I believe that all-in-all the service teams of the companies which adapt the PaaS model will enjoy their jobs better than they do today, will learn a lot of new things, and their individual and team performances will be broadly recognized.  I look forward to seeing you on a TV, magazine, or Internet advertisement one day soon.

Your Service Experiences – By Design or By Chance?

Sam Klaidman - Monday, February 06, 2017

Defination of service designWe design our products.  We design our organizations. We spend an inordinate amount of time and money designing our software.  But, do we design our services?  If we were honest, most of us would answer NO!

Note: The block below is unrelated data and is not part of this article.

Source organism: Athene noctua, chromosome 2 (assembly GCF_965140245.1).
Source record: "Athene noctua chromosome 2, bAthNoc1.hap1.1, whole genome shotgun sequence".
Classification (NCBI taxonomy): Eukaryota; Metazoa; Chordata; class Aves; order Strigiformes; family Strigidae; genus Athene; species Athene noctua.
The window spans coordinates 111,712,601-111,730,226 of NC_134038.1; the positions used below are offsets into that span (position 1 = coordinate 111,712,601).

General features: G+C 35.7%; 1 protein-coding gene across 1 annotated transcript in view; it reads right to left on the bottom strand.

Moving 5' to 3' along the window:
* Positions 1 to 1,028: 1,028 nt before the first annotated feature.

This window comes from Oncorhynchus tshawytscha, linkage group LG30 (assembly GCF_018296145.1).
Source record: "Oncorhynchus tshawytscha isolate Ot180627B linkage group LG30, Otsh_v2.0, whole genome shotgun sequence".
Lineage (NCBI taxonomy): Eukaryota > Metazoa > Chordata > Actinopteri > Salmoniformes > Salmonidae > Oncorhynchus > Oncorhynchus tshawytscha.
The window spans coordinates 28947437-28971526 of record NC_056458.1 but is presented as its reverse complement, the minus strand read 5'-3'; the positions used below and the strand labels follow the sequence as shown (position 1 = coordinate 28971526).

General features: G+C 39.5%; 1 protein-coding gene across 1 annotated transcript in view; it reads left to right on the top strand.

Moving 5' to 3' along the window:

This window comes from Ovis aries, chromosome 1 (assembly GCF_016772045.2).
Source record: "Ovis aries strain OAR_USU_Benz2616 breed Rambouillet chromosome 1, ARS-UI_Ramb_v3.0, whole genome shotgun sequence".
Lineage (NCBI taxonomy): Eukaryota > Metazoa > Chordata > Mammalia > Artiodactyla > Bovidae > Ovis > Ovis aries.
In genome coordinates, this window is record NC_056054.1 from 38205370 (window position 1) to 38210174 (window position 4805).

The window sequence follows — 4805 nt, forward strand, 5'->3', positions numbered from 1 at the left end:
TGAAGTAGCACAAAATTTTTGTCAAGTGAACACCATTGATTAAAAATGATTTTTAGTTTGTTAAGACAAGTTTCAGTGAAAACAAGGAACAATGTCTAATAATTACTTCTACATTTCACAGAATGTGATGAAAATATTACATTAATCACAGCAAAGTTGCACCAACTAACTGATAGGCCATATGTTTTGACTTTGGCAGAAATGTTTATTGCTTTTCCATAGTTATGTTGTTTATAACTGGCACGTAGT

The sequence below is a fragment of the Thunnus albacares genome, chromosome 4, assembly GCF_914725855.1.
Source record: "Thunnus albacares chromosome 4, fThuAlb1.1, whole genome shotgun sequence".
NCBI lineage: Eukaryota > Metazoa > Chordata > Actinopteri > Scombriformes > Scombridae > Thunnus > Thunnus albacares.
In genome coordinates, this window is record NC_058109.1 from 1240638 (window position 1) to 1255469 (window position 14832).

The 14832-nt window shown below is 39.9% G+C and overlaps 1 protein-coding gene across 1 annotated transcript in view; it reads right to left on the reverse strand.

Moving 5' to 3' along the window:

This is unacceptable because as Thomas Stewart and Patricia O'Connell write in their 2016 book "Woo, Wow, and Win" - A company's job is to design and deliver delight on its own terms, by fully meeting the expectations of customers." Think about this; consistently meeting customer expectations creates customer delight.

If we don’t design our services, how did they get where they are today?  How do our customers feel about the services we deliver?  Do our services help or hinder future sales?  And, most importantly, how should we go about designing our services?  Let’s take these questions one-at-a-time.

How did our services get to where they are today?